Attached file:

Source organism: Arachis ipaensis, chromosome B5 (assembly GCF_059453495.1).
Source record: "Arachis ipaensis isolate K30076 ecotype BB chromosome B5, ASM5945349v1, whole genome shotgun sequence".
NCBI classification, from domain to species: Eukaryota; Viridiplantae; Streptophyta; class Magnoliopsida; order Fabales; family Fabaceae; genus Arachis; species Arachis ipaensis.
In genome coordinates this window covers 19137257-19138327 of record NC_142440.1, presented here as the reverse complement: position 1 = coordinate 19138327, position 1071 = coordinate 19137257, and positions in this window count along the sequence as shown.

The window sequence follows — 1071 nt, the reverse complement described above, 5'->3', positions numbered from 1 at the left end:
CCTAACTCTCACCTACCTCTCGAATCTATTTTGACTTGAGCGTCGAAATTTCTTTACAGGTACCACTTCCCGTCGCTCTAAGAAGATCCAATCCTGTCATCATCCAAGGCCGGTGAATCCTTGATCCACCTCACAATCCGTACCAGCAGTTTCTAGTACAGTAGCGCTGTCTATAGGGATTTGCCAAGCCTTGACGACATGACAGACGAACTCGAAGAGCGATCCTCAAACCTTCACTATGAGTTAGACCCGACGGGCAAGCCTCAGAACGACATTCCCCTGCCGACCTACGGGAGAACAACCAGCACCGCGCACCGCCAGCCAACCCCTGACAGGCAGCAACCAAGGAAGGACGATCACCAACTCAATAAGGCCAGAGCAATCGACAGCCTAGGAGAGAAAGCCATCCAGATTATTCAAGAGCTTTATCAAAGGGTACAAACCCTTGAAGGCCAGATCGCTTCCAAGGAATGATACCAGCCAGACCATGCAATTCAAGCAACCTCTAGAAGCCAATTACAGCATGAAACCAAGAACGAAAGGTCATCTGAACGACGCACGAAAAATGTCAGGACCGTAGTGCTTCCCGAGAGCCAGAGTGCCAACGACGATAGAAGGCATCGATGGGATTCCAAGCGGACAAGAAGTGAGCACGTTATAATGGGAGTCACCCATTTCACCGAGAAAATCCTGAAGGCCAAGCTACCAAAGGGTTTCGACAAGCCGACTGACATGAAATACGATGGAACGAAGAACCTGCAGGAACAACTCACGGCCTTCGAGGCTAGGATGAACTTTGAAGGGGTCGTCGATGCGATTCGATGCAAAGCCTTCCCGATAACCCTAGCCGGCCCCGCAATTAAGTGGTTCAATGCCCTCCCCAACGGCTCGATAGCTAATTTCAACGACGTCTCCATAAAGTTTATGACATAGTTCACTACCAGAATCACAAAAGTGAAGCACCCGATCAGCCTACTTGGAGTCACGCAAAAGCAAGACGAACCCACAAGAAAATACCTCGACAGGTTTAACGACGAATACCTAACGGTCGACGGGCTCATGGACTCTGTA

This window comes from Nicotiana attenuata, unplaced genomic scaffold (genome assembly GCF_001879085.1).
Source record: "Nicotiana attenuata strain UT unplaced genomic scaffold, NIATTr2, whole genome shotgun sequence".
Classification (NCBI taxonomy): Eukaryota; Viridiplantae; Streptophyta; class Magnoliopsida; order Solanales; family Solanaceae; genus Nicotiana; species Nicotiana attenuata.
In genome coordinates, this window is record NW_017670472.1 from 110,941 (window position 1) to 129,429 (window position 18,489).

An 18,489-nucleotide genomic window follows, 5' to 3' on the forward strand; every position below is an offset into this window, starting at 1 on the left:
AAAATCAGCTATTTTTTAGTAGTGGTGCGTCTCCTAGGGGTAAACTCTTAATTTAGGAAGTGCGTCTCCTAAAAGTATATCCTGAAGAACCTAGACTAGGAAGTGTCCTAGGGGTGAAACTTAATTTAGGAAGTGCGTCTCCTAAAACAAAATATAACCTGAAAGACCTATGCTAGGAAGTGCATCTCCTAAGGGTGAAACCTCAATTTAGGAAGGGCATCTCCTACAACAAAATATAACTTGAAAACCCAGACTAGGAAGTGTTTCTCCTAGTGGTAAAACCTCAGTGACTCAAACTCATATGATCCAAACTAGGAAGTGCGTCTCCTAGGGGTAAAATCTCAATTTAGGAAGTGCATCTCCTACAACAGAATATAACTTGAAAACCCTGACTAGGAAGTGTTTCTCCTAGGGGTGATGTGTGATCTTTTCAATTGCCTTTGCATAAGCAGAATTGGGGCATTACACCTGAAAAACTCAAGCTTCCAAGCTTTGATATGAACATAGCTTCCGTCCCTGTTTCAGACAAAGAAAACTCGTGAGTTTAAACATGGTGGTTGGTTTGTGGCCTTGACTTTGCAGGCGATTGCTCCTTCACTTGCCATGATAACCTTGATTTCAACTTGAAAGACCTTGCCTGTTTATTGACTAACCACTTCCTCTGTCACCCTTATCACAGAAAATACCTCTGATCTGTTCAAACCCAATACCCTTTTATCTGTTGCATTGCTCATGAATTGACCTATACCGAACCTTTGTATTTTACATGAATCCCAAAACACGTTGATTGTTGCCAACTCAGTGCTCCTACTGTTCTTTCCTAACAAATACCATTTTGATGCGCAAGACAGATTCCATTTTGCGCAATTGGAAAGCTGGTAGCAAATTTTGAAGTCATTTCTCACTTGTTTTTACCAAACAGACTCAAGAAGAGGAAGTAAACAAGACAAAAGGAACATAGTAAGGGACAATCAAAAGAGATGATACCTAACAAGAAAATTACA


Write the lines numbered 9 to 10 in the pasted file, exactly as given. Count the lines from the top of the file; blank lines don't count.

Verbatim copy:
Classification (NCBI taxonomy): Eukaryota; Viridiplantae; Streptophyta; class Magnoliopsida; order Solanales; family Solanaceae; genus Nicotiana; species Nicotiana attenuata.
In genome coordinates, this window is record NW_017670472.1 from 110,941 (window position 1) to 129,429 (window position 18,489).